3. 14.2.3. Regressor Construction
4. 14.2.4. Interpretation of Parameters
5. 14.2.5. Predictions Are the Means
6. 14.2.6. Parameters and Means
7. 14.2.7. Analysis of Covariance: Putting Continuous and Classification Terms into the Same Model
8. 14.2.8. The Prediction Equation
9. 14.2.9. The Whole-Model Test and Leverage Plot
10. 14.2.10. Effect Tests and Leverage Plots
11. 14.2.11. Least Squares Means
12. 14.2.12. Lack of Fit
13. 14.2.13. Separate Slopes: When the Covariate Interacts with the Classification Effect
3. 14.3. Two-Way Analysis of Variance and Interactions
4. 14.4. Optional Topic: Random Effects and Nested Effects
5. 14.5. Exercises
17. 15. Bivariate and Multivariate Relationships
1. 15.1. Overview
2. 15.2. Bivariate Distributions
3. 15.3. Density Estimation
4. 15.4. Correlations and the Bivariate Normal
5. 15.5. Three and More Dimensions
6. 15.6. Summary
7. 15.7. Exercises
18. 16. Design of Experiments
1. 16.1. Overview
2. 16.2. Introduction
3. 16.3. JMP DOE
4. 16.4. A Simple Design
1. 16.4.1. The Experiment
2. 16.4.2. The Response
3. 16.4.3. The Factors
4. 16.4.4. The Budget
5. 16.4.5. Enter and Name the Factors
6. 16.4.6. Define the Model
7. 16.4.7. Is the Design Balanced?
8. 16.4.8. Perform Experiment and Enter Data
9. 16.4.9. Analyze the Model
10. 16.4.10. Details of the Design
11. 16.4.11. Using the Custom Designer
12. 16.4.12. Using the Screening Platform
5. 16.5. Screening for Interactions: The Reactor Data
6. 16.6. Response Surface Designs
1. 16.6.1. The Experiment
2. 16.6.2. Response Surface Designs in JMP
3. 16.6.3. Plotting Surface Effects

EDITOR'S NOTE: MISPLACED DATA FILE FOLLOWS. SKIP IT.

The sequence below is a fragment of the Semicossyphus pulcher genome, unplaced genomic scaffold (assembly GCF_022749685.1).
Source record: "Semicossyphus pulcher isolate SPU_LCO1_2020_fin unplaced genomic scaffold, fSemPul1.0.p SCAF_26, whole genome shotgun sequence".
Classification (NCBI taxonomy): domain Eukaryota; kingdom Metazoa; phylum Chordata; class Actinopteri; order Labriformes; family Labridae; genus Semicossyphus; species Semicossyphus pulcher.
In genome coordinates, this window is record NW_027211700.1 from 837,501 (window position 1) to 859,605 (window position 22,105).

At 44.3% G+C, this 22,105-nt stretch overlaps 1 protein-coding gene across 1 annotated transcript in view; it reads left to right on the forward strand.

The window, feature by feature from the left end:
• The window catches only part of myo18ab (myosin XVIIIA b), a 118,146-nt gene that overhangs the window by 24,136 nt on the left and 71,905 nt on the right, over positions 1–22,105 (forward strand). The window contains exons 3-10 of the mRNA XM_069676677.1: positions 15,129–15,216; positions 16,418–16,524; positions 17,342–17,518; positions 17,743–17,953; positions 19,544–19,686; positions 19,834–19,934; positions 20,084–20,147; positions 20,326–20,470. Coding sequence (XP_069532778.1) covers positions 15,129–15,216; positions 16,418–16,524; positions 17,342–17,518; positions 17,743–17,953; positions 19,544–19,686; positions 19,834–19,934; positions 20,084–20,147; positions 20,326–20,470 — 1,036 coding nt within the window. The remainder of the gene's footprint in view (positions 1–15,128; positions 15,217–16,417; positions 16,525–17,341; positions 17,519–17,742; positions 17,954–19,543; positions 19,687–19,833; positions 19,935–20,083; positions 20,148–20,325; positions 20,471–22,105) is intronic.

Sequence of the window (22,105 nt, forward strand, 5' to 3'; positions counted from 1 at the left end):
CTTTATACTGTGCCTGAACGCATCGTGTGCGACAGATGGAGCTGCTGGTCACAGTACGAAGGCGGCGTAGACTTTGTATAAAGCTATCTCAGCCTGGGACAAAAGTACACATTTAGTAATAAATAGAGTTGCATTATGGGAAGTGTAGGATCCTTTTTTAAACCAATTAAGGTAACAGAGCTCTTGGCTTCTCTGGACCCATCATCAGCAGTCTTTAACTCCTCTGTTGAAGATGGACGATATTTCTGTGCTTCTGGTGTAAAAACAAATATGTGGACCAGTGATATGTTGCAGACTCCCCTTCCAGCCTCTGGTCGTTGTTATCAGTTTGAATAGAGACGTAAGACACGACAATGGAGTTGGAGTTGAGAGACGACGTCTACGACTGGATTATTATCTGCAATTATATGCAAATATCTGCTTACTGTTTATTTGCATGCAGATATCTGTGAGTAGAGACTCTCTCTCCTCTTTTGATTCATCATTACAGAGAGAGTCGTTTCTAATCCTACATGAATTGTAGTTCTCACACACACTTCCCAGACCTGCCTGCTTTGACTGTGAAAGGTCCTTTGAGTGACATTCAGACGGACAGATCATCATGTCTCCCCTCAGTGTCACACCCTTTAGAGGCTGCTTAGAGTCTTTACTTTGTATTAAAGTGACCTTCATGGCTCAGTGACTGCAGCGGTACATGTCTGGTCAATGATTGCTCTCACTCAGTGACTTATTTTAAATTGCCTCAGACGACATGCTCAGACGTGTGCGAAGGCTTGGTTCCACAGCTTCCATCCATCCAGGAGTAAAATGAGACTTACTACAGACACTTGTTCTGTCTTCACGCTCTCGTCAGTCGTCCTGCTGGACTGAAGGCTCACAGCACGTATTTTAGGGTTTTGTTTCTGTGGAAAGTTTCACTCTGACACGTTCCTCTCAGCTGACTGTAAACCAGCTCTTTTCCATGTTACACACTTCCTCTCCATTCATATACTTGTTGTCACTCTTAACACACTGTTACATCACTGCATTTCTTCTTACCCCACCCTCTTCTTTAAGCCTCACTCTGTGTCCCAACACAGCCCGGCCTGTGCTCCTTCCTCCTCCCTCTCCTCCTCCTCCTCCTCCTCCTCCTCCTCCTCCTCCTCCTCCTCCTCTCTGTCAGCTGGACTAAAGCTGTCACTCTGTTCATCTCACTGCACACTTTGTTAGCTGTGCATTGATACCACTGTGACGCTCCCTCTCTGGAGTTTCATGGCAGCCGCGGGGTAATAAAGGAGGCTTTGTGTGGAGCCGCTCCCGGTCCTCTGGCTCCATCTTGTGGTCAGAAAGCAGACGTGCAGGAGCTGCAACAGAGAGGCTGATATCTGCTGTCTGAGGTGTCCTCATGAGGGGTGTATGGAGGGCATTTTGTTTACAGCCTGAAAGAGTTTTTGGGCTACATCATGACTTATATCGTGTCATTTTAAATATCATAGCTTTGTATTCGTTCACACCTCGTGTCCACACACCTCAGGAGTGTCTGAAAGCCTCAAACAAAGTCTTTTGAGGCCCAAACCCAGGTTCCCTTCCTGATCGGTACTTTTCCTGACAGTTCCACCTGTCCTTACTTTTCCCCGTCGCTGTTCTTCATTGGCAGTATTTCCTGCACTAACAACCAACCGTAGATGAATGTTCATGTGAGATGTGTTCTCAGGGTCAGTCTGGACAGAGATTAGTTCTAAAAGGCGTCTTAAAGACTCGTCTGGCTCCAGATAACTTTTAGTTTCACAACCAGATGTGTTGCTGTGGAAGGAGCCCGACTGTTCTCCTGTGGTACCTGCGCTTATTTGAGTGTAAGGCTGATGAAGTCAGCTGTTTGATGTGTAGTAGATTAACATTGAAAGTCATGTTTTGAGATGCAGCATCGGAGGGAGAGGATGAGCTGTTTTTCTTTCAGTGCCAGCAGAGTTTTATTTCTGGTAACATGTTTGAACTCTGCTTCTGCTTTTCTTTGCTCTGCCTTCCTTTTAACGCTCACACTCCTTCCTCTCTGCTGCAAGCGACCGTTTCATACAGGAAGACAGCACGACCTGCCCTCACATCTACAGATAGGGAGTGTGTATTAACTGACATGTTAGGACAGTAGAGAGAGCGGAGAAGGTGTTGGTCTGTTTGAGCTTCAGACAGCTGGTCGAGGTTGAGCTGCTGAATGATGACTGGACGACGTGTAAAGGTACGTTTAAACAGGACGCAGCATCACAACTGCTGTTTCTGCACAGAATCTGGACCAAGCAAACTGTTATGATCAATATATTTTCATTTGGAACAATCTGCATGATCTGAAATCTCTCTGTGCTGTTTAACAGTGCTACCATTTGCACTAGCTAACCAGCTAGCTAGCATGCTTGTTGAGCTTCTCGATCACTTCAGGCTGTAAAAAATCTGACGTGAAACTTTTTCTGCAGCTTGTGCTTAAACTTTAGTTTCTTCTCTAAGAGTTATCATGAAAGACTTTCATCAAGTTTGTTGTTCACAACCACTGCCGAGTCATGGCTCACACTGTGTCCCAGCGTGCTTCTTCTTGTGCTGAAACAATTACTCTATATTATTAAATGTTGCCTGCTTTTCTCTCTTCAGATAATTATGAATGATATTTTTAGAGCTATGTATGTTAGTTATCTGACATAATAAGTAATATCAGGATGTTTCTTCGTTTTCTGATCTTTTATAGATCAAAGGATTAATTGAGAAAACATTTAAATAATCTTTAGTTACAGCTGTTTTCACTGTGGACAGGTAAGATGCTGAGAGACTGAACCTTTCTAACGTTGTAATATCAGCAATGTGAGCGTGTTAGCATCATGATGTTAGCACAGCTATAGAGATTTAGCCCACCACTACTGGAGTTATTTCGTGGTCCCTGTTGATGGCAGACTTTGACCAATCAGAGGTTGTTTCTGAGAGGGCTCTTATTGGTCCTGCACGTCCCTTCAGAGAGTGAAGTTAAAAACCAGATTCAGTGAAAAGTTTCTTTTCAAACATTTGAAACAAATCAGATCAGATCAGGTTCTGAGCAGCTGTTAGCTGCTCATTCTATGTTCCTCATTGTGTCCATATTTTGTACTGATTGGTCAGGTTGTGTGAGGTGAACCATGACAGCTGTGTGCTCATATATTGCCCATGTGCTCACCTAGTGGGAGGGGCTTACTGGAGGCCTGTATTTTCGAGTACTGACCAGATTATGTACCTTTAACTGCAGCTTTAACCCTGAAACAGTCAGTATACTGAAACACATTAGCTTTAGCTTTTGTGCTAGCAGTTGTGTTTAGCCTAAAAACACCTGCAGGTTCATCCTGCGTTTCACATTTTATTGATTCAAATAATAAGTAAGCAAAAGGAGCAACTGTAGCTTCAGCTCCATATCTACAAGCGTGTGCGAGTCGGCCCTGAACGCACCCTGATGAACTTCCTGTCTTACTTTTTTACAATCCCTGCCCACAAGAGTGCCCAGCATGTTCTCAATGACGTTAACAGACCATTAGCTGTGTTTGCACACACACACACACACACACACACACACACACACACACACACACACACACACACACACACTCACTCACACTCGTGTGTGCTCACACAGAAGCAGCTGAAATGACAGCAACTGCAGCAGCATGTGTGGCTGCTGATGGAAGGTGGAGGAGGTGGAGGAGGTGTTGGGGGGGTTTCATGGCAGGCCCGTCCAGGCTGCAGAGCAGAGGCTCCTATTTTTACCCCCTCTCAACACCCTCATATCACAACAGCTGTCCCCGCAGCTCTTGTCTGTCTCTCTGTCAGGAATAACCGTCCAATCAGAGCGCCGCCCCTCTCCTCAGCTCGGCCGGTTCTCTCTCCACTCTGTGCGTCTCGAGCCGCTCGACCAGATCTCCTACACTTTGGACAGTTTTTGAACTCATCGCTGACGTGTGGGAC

4. 16.6.4. Designating RSM Designs Manually
5. 16.6.5. The Prediction Variance Profiler
7. 16.7. Design Issues
8. 16.8. Routine Screening Examples
1. 16.8.1. Main Effects Only
9. 16.9. Design Strategies Glossary
19. 17. Exploratory Modeling
1. 17.1. Overview
2. 17.2. The Partition Platform
3. 17.3. Neural Networks
4. 17.4. Exercises
20. 18. Discriminant and Cluster Analysis
1. 18.1. Overview
2. 18.2. Discriminant Analysis
3. 18.3. Cluster Analysis
4. 18.4. Exercises
21. 19. Statistical Quality Control
1. 19.1. Overview
2. 19.2. Control Charts and Shewhart Charts
3. 19.3. The Control Chart Launch Dialog
1. 19.3.1. Process Information
2. 19.3.2. Chart Type Information
3. 19.3.3. Limits Specification Panel
4. 19.3.4. Using Known Statistics
5. 19.3.5. Types of Control Charts for Variables
6. 19.3.6. Types of Control Charts for Attributes
7. 19.3.7. Moving Average Charts
8. 19.3.8. Levey-Jennings Plots
9. 19.3.9. Tailoring the Horizontal Axis
10. 19.3.10. Tests for Special Causes
11. 19.3.11. Westgard Rules
4. 19.4. Multivariate Control Charts
22. 20. Time Series
1. 20.1. Overview
2. 20.2. Introduction
3. 20.3. Lagged Values
4. 20.4. White Noise
5. 20.5. Autoregressive Processes
6. 20.6. Estimating the Parameters of an Autoregressive Process
7. 20.7. Moving Average Processes
8. 20.8. Example of Diagnosing a Time Series
9. 20.9. ARMA Models and the Model Comparison Table
10. 20.10. Stationarity and Differencing
11. 20.11. Seasonal Models
12. 20.12. Spectral Density
13. 20.13. Forecasting
14. 20.14. Exercises
23. 21. Machines of Fit
1. 21.1. Overview
2. 21.2. Springs for Continuous Responses
3. 21.3. Machine of Fit for Categorical Responses
24. References and Data Sources
25. Answers to Selected Exercises
26. Technology License Notices